Humberto Marchand recently traveled to New Orleans. He went to the Hertz rental car counter to pick up the car he had already paid for, and showed his drivers license, which was issued in Puerto Rico.
People born in Puerto Rico are citizens of the United States. This has been true since 1917.
The counter help at Hertz didn’t know this. She asked to see a passport. When Marchand tried to correct her error, she called the police, who threatened Marchand with the border patrol.
On the surface, this is just another story about the ignorance many U.S. citizens have about their fellow U.S. citizens in Puerto Rico. While it is less common since Hurricane Maria brought greater awareness about the territory of Puerto Rico, there are still plenty of ignorant people around.
The bigger story
Hertz apologized to Marchand and gave him a refund. The experience was an inconvenience. There have been other cases in which U.S. citizens from Puerto Rico have actually been detained and threatened with deportation. These errors may hit the headlines for a while, but the law is on the side of the citizens in these cases and the errors are corrected. It’s part of the colonial experience.
What if Puerto Rico were not a territory of the United States? What if Puerto Rico were an independent nation and someone born in the territory, who had perhaps lived in the states for years, had the same experience?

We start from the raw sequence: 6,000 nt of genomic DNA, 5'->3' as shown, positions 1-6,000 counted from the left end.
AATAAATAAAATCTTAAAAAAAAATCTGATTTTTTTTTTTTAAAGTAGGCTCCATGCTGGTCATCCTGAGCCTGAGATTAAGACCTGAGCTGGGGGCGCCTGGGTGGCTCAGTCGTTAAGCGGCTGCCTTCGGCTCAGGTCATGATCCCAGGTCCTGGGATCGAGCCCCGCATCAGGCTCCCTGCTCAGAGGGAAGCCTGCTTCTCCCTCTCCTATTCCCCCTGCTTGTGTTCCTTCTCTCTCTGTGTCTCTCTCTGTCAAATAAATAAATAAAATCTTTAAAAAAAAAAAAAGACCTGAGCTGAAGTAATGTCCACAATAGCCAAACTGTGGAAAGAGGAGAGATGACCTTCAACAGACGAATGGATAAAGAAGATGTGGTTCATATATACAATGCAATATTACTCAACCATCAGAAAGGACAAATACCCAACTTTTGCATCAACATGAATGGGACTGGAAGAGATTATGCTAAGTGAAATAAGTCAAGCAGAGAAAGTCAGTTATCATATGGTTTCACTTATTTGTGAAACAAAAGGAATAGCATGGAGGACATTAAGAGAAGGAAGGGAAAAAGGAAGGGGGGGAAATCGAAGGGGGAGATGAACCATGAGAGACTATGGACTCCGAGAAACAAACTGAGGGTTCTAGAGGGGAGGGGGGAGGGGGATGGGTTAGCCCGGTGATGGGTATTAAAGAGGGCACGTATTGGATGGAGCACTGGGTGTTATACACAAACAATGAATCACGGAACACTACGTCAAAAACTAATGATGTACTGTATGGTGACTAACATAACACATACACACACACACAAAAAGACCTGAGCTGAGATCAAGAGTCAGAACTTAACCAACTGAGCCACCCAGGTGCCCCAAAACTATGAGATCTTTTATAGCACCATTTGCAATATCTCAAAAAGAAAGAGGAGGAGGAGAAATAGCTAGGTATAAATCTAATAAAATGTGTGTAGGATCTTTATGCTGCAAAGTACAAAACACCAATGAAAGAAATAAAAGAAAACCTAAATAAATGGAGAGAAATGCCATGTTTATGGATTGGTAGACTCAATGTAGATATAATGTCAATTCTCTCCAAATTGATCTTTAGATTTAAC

In that case, the person from Puerto Rico would be required to show a valid passport. He could also be subject to deportation. After the Philippines became independent of the United States in 1946, there were many cases of deportation of Filipino nationals living in the United States, even though they had entered the U.S. legally while the Philippines were a U.S. territory.
Citizenship is guaranteed only under statehood
When Puerto Rico becomes a state, people born in Puerto Rico will be citizens under the U.S. Constitution, just like the people born in any of the current 50 states.
Senator Barry Goldwater was born in the Territory of Arizona before it became a state. Rep. Don Young was born in the Territory of Alaska before it became a state. Sen. Daniel Inouye was born in the Territory of Hawaii before it was a state. The citizenship of these and all the other citizens born in territories which became states has never been uncertain.
Former territories of the United States which have become independent, however, are another story. The people born in the territories of Cuba, the Philippines, the Marshall Islands, and Palau are not U.S. citizens. No former territory which has chosen independence has ever gotten U.S. citizenship as part of the deal, whether or not they negotiated a Compact of Free Association.
If Puerto Rico chooses independence or sovereignty under free association, people born in Puerto Rico and living in the states should expect life to become more difficult.